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Chapter 24: battle of Gettysburg.

Having ascertained, after I left General Ewell on the night of the 30th, that the road from my camp to Hunterstown was a very circuitous and rough one on the morning of the 1st of July I moved to Heidlersburg, for the purpose of following the road from that point to Gettysburg until I reached the Mummasburg road. After moving a short distance for Heidlersburg on the Gettysburg road, I received a dispatch from General Ewell, informing me that Hill, who had crossed the mountain, was moving towards Gettysburg against a force of the enemy, which had arrived at that place and pushed out on the Cashtown road, and that Rodes' division had turned off from Middletown towards Gettysburg by the way of Mummasburg, and ordering me to move on the direct road from Heidlersburg to the same place. I therefore moved on until I came in sight of Gettysburg.

Hooker had been supplanted in the command of the Federal Army by Major General Meade, and the advance of that army, consisting of the 1st corps under Reynolds, the 11th corps under Howard, and Buford's division of cavalry, had reached Gettysburg; the cavalry on the 30th of June, and the infantry early on the morning of the 1st of July. The cavalry had moved, on the morning of the 1st, out on the Cashtown road and was there encountered by Hill's troops, two of his divisions only having as yet crossed the mountain. The enemy's infantry then moved out to support his cavalry, and a heavy engagement ensued between it and Hill's two divisions. While this was progressing Rodes' division came up on the left of Hill, on the Mummasburg road, and immediately engaged the enemy.

When I arrived in sight of Gettysburg I found the [267] engagement in progress on the Cashtown and Mummasburg roads, the enemy's troops being advanced out from that town on both roads for about a mile. Rodes had opposed to him a very large force which overlapped his left, and seemed to be pressing back that flank. On the hill in rear of Gettysburg, known as Cemetery Hill, was posted some artillery so as to sweep all the ground on the enemy's right flank, including the Heidlersburg or Harrisburg road, and the York pike. I could not discover whether there was any infantry supporting this artillery, as the hill was much higher than the ground on which I then was.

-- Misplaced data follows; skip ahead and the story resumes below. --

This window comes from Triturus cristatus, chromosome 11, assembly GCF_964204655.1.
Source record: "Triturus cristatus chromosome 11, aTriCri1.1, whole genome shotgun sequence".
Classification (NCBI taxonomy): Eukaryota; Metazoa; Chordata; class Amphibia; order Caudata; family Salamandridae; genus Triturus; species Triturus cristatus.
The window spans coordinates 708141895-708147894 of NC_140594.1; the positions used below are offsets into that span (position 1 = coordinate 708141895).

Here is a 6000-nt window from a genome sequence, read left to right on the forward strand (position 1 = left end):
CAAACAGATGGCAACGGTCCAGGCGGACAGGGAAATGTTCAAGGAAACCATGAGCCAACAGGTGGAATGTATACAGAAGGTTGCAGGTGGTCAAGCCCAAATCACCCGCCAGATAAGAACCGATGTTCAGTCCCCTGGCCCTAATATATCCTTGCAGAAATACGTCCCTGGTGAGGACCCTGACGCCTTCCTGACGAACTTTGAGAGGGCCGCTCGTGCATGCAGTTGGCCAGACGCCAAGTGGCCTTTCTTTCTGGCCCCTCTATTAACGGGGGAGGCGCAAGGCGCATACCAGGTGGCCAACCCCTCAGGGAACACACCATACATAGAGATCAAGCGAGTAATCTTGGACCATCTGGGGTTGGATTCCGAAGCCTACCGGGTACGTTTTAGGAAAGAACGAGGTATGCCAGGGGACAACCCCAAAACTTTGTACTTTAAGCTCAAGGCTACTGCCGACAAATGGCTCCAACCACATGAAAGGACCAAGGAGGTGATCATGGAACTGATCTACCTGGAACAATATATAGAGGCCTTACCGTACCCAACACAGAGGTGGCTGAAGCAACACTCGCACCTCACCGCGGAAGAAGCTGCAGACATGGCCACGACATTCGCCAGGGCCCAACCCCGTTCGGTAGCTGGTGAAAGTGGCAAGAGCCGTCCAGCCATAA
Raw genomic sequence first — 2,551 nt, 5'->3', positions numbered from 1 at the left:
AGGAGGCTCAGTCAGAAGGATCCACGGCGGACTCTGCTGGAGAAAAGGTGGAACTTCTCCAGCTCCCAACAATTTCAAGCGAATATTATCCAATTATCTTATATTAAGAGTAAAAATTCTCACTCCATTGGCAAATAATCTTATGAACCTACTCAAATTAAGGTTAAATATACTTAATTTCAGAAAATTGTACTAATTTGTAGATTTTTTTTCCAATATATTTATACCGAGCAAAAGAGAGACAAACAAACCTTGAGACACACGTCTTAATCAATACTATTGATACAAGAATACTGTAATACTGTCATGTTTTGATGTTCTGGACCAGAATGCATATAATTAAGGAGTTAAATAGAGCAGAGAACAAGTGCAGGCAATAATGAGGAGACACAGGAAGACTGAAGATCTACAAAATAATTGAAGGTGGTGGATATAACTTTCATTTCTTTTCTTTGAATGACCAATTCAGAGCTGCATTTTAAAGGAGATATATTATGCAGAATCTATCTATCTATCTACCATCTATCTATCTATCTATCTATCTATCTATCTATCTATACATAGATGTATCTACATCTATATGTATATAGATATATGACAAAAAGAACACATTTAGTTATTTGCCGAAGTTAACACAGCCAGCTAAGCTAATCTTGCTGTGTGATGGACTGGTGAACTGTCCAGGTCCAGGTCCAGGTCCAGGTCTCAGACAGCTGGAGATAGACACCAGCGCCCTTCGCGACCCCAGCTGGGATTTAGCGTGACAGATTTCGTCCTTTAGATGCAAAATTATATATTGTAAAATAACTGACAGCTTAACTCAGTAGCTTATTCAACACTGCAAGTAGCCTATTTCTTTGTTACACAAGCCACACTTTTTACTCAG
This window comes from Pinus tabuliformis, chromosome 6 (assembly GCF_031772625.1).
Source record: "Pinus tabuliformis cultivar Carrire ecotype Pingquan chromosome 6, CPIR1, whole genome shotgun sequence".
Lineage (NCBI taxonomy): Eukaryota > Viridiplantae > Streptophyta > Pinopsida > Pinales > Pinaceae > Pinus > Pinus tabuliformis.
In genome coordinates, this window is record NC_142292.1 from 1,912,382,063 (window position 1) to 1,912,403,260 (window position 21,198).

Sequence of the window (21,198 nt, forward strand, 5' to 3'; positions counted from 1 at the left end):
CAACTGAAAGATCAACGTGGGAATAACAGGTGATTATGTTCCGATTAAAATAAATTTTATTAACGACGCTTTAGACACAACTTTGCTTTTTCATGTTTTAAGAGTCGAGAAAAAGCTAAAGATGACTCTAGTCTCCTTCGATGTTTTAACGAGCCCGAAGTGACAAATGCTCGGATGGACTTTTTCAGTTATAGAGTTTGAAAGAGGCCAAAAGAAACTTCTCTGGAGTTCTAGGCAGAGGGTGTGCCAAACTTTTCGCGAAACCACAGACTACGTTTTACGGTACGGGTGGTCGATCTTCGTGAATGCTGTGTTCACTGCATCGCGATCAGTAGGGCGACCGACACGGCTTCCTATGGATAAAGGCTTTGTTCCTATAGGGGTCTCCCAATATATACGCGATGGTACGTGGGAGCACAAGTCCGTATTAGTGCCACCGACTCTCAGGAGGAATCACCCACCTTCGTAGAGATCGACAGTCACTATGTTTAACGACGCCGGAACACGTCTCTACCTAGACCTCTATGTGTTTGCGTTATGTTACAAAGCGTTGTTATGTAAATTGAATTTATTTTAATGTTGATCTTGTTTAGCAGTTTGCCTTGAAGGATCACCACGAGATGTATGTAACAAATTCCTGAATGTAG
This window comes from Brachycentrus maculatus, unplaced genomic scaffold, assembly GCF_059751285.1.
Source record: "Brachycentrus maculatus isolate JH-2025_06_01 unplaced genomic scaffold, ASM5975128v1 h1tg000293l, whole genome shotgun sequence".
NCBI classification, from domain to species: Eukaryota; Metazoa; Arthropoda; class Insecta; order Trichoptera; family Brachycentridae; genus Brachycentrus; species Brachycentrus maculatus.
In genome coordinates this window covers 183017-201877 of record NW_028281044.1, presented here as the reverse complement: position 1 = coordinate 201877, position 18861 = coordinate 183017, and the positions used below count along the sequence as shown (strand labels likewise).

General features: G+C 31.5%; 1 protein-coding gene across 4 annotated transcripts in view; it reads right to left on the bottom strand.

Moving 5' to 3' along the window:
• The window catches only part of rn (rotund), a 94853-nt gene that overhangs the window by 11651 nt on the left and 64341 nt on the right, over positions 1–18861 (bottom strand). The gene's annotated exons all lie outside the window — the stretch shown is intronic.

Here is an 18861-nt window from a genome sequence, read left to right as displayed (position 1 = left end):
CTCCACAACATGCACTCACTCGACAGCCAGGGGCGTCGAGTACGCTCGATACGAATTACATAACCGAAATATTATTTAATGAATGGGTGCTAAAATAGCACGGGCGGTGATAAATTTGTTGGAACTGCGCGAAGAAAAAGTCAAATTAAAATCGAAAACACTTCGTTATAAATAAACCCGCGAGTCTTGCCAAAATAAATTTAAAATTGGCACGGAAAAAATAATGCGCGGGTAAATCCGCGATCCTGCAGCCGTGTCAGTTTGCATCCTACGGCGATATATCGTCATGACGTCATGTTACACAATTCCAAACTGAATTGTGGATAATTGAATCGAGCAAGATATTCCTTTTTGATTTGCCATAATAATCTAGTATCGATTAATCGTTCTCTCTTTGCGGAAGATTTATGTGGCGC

Moving on the Heidlersburg road and on Rodes' left, I came up on the enemy's right flank. I immediately ordered the artillery forward and the brigades into line. Gordon's brigade being in front formed first in line on the right of the road, then Hays', with Smith's in rear of Hoke's, and thrown back so as to present a line towards the York pike. Jones' battalion was posted in a field immediately in front of Hoke's brigade, so as to open on the enemy's flank, which it did at once with effect, attracting the fire of the enemy's artillery on Cemetery Hill and that in front of the town on the enemy's right flank. Between us and the enemy on the northeast of the town ran a small stream, called Rock Creek, with abrupt and rugged banks.

On the opposite bank of this creek in front of Gordon was a heavy force of the enemy, on a low ridge partially wooded, with a part of it in line moving against the left of Rodes' division held by Doles' brigade, so as to compel it to fall back, while the right flank of this advancing line was protected and supported by another in position along the crest of the ridge. While the brigades of Hays and Hoke were being formed, as Doles' brigade was getting in a critical condition, Gordon charged rapidly to the front, passing over the fences and Rock Creek and up the side of the hill, and engaged the enemy's line on the crest, which, after a short but [268] obstinate and bloody conflict, was broken and routed. The right flank of the force advancing against Doles became thus exposed to Gordon's fire, and that force endeavored to change front, but Gordon immediately attacked it and drove it from the field with heavy slaughter, pursuing towards the town and capturing a number of prisoners, among them being General Barlow, commanding a division of the 11th corps, severely wounded.